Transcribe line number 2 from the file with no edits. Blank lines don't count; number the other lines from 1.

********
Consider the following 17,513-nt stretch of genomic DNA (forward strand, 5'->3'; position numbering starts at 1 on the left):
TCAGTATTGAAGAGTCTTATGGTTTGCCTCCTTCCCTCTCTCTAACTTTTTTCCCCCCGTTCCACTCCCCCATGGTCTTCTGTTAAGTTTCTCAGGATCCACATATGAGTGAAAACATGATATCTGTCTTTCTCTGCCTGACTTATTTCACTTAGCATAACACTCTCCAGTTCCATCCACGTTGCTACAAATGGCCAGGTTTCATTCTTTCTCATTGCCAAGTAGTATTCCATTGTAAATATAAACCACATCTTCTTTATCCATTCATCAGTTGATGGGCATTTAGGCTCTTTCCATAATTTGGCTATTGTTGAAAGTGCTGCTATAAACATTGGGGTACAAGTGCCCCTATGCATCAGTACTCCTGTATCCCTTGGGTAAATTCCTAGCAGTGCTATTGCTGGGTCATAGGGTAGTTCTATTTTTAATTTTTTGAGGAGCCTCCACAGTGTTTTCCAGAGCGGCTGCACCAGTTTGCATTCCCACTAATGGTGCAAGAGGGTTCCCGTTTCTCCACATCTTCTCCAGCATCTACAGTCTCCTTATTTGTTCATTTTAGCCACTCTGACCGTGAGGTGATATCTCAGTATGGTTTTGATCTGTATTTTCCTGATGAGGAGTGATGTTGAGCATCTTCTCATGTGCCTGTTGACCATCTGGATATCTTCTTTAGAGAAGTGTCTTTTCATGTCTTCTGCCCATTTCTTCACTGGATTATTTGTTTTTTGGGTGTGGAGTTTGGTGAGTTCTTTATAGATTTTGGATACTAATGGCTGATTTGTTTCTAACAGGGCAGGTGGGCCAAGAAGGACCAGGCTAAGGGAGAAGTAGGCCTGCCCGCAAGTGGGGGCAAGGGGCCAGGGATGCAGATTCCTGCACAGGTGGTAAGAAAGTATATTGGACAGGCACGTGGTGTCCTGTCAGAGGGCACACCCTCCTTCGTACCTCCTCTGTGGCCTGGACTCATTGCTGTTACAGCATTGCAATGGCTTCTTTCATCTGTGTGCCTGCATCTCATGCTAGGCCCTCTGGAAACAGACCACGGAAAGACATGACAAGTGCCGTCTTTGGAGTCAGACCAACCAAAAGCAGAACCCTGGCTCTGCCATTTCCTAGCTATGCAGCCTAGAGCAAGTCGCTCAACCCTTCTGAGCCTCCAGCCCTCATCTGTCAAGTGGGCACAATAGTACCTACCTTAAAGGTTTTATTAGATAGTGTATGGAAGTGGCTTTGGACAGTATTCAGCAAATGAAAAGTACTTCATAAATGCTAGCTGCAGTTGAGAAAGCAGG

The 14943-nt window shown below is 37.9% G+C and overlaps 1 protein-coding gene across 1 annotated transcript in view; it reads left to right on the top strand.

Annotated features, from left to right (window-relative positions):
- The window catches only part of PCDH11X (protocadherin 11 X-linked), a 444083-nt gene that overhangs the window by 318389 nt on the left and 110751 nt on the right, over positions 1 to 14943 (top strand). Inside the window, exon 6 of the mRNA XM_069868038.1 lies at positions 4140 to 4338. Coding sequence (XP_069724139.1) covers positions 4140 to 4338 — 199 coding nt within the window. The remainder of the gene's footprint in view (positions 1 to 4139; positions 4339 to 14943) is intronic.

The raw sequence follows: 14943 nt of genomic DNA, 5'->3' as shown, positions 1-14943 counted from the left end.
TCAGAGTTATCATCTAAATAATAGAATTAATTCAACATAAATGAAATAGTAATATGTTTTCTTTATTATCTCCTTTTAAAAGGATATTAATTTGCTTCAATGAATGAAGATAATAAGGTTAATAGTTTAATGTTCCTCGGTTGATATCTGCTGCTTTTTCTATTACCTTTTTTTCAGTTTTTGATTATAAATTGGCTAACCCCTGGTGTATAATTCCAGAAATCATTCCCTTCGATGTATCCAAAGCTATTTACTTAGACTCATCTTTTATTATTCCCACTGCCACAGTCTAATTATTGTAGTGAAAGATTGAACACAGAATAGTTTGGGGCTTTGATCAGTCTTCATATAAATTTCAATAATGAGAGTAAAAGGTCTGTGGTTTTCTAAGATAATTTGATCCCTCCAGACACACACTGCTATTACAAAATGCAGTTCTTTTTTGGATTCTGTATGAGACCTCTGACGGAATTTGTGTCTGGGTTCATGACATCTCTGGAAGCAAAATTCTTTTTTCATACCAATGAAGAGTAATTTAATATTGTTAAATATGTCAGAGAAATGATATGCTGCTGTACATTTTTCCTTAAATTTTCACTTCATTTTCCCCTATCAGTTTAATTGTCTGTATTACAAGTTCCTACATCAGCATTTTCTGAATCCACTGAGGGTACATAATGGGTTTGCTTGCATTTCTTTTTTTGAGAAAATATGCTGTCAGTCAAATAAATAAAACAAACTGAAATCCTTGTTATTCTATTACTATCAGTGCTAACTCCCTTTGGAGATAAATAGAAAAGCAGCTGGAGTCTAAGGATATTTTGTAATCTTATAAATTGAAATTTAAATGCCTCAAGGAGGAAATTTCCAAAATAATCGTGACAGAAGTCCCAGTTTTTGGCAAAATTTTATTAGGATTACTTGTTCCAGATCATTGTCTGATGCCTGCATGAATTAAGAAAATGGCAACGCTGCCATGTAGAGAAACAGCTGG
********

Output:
TCAGTATTGAAGAGTCTTATGGTTTGCCTCCTTCCCTCTCTCTAACTTTTTTCCCCCCGTTCCACTCCCCCATGGTCTTCTGTTAAGTTTCTCAGGATCCACATATGAGTGAAAACATGATATCTGTCTTTCTCTGCCTGACTTATTTCACTTAGCATAACACTCTCCAGTTCCATCCACGTTGCTACAAATGGCCAGGTTTCATTCTTTCTCATTGCCAAGTAGTATTCCATTGTAAATATAAACCACATCTTCTTTATCCATTCATCAGTTGATGGGCATTTAGGCTCTTTCCATAATTTGGCTATTGTTGAAAGTGCTGCTATAAACATTGGGGTACAAGTGCCCCTATGCATCAGTACTCCTGTATCCCTTGGGTAAATTCCTAGCAGTGCTATTGCTGGGTCATAGGGTAGTTCTATTTTTAATTTTTTGAGGAGCCTCCACAGTGTTTTCCAGAGCGGCTGCACCAGTTTGCATTCCCACTAATGGTGCAAGAGGGTTCCCGTTTCTCCACATCTTCTCCAGCATCTACAGTCTCCTTATTTGTTCATTTTAGCCACTCTGACCGTGAGGTGATATCTCAGTATGGTTTTGATCTGTATTTTCCTGATGAGGAGTGATGTTGAGCATCTTCTCATGTGCCTGTTGACCATCTGGATATCTTCTTTAGAGAAGTGTCTTTTCATGTCTTCTGCCCATTTCTTCACTGGATTATTTGTTTTTTGGGTGTGGAGTTTGGTGAGTTCTTTATAGATTTTGGATACTAATGGCTGATTTGTTTCTAACAGGGCAGGTGGGCCAAGAAGGACCAGGCTAAGGGAGAAGTAGGCCTGCCCGCAAGTGGGGGCAAGGGGCCAGGGATGCAGATTCCTGCACAGGTGGTAAGAAAGTATATTGGACAGGCACGTGGTGTCCTGTCAGAGGGCACACCCTCCTTCGTACCTCCTCTGTGGCCTGGACTCATTGCTGTTACAGCATTGCAATGGCTTCTTTCATCTGTGTGCCTGCATCTCATGCTAGGCCCTCTGGAAACAGACCACGGAAAGACATGACAAGTGCCGTCTTTGGAGTCAGACCAACCAAAAGCAGAACCCTGGCTCTGCCATTTCCTAGCTATGCAGCCTAGAGCAAGTCGCTCAACCCTTCTGAGCCTCCAGCCCTCATCTGTCAAGTGGGCACAATAGTACCTACCTTAAAGGTTTTATTAGATAGTGTATGGAAGTGGCTTTGGACAGTATTCAGCAAATGAAAAGTACTTCATAAATGCTAGCTGCAGTTGAGAAAGCAGG